Monday, November 23, 2015

The Mahanoy City Miners and the Poor of the Cities

For almost a century and a half, history has largely ignored
two documents from Pennsylvania’s “Molly Maguire” conflict. Both appeared in late winter 1871. One was clearly drafted by Irish Catholic men. The second almost certainly was. Both embraced the concept of universal love.

On March 11, 1871, officers from Pennsylvania’s Ancient Order of Hibernians (AOH), an Irish Catholic benevolent order, filed a revised charter with their state legislature. Some evidence remains to suggest that AOH officers later charged as “Mollies” helped draft this document. Its motto embraced the golden rule. A clause from its introduction read “the Supreme Being has implanted in our natures tender sympathies and most humane feeling towards our fellow creatures in distress, and all the happiness that human nature is capable of enjoying must flow and terminate in the love of God and our fellow creatures.”

The same month that AOH officers filed their revised charter, miners in Mahanoy City, a heavily Irish town in the heart of the hard coal region, published a startling resolution. Whether the revised AOH charter prompted the miners’ resolution remains a mystery.

Pinkerton reports from the mid-1870s give clues to the miners’ motivation. Reports give a count of four hundred-fifty AOH men in Schuylkill County. Four hundred, a report states, were union men—members of the Workingmen’s Benevolent Association (WBA). Mahanoy City housed Irish miners who held combined AOH lodge and WBA union membership.

Of AOH officers later charged as “Mollies,” one had strong family ties to Mahanoy City in 1871. Former coal miner John Kehoe, the father of three at that time, kept a hotel there. Kehoe’s two grown brothers, both mine laborers, lived in town with their parents. The Kehoe men were law and order men. Kehoe’s father Joseph, a mineworker, served over the years both as township supervisor for Mahanoy City and as town constable. John would hold that post in subsequent years in Girardville.

The Mahanoy City miners’ resolution issued from WBA District Five. It addressed the ongoing mineworkers’ strike and the resulting hardship in securing coal. It declared:

“That we, the miners and laborers of this district, hearing that the poor of the Cities of Philadelphia and New York are suffering for the want of coal, will give one or two days’ labor in the mines, free gratis, for the purpose of supplying coal for their pressing need, provided that the operators will give the use of their collieries, and the railroad companies will transport the same free.”

In March 1871, Pennsylvania’s newly revised AOH charter spoke to “humane feeling towards our fellow creatures in distress.” That same month, miners in Mahanoy City, a heavily Irish town and home to future AOH county delegate John Kehoe, offered to work “free gratis”—to work without pay—to supply the urban poor with coal during wage disputes. The author of the miners’ resolution remains a mystery.

The miners’ offer to supply coal to the poor depended on the matching largesse of the railroads. That winter Franklin Gowen, president of the region’s largest carrier, doubled, and then tripled, his freight rates—an act so outrageous, Governor John Geary called a legislative investigation. Gowen’s stunt helped derail the miners’ offer to the poor. Four years later, Gowen’s efforts broke the miners’ union for good.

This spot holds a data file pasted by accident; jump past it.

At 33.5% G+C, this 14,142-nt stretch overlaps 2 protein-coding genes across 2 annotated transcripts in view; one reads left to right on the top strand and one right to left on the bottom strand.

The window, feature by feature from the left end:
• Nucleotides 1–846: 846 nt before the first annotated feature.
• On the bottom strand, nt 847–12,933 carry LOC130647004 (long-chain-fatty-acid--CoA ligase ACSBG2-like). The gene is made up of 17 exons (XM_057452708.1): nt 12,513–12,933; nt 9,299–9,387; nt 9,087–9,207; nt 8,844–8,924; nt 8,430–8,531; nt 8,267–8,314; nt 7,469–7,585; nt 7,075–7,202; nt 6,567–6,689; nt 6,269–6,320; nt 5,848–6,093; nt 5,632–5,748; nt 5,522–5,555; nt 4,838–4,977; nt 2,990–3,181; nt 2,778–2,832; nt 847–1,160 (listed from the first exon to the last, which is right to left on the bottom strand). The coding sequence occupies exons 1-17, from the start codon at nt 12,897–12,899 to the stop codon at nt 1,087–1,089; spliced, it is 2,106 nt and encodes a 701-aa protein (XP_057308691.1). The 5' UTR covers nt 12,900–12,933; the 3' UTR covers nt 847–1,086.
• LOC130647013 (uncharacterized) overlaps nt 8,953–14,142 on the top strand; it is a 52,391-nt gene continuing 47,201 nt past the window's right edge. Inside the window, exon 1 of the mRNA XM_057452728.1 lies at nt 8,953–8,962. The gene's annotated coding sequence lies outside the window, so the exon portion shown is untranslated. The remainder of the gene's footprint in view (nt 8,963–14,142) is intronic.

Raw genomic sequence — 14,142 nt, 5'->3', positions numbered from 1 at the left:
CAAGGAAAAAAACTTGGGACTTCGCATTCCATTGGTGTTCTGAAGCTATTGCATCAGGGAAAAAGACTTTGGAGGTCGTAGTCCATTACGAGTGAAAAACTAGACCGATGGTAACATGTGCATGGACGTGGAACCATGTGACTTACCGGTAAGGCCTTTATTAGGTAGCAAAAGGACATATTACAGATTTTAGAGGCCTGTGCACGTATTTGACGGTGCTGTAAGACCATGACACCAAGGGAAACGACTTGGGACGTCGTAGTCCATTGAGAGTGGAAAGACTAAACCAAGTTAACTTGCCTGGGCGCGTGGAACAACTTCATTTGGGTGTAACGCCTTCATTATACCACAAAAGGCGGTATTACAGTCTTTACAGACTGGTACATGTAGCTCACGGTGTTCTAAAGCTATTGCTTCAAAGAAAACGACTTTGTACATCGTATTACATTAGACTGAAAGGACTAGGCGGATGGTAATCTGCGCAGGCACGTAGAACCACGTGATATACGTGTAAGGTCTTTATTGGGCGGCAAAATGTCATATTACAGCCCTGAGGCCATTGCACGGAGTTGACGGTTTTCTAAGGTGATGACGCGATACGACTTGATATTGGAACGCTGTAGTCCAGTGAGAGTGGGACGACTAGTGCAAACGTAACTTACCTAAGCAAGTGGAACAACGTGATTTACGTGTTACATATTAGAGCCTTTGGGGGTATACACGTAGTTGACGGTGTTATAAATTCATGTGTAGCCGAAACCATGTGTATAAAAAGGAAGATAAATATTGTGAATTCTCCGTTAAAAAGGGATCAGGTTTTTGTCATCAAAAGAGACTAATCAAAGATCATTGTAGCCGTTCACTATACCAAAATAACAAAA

The language of the AOH charter and its filing the same month that the miners offered their resolution suggest that both documents flowed from the same spring. In late winter 1871, Christian ideology, with its powerful and sustaining language, may have informed industrial action in Pennsylvania’s hard coal region. If fused, those two ideologies could pose a cataclysmic threat to the region’s railroad and coal interests.

Two and a half years after the AOH filed its revised charter, Gowen brought Pinkerton operative James McParlan into the coalfields. Nine murders followed within a two-year period. Those murders drove Gowen’s early “Molly Maguire” prosecutions.

As the targeting of AOH men as alleged “Mollies” heated up, a parish priest from Mahanoy City protested the repeated depiction of his town as a center of terrorism. “I have resided and officiated in this town for four years, and have yet to discover the existence of such a society, much less a single member of such an organization as the ‘Molly Maguires,’” Father Charles McFadden wrote to the New York Herald in late 1874. “On the contrary, the people are peaceable, intelligent and law-abiding. … I had charge of souls in Philadelphia and elsewhere, and I must, in justice, say that the people of Mahanoy City are as pious and good citizens as ever I met with.”

In March 1871, miners in Mahanoy City tried to help the poor “suffering for the want of coal.” Their actions accorded with the revised AOH charter filed that month in Harrisburg. The charter’s preamble contained a poem. Its first stanza read: “These laws though human, / Spring from Love Divine, / Love laid the scheme— / Love guides the whole design.”

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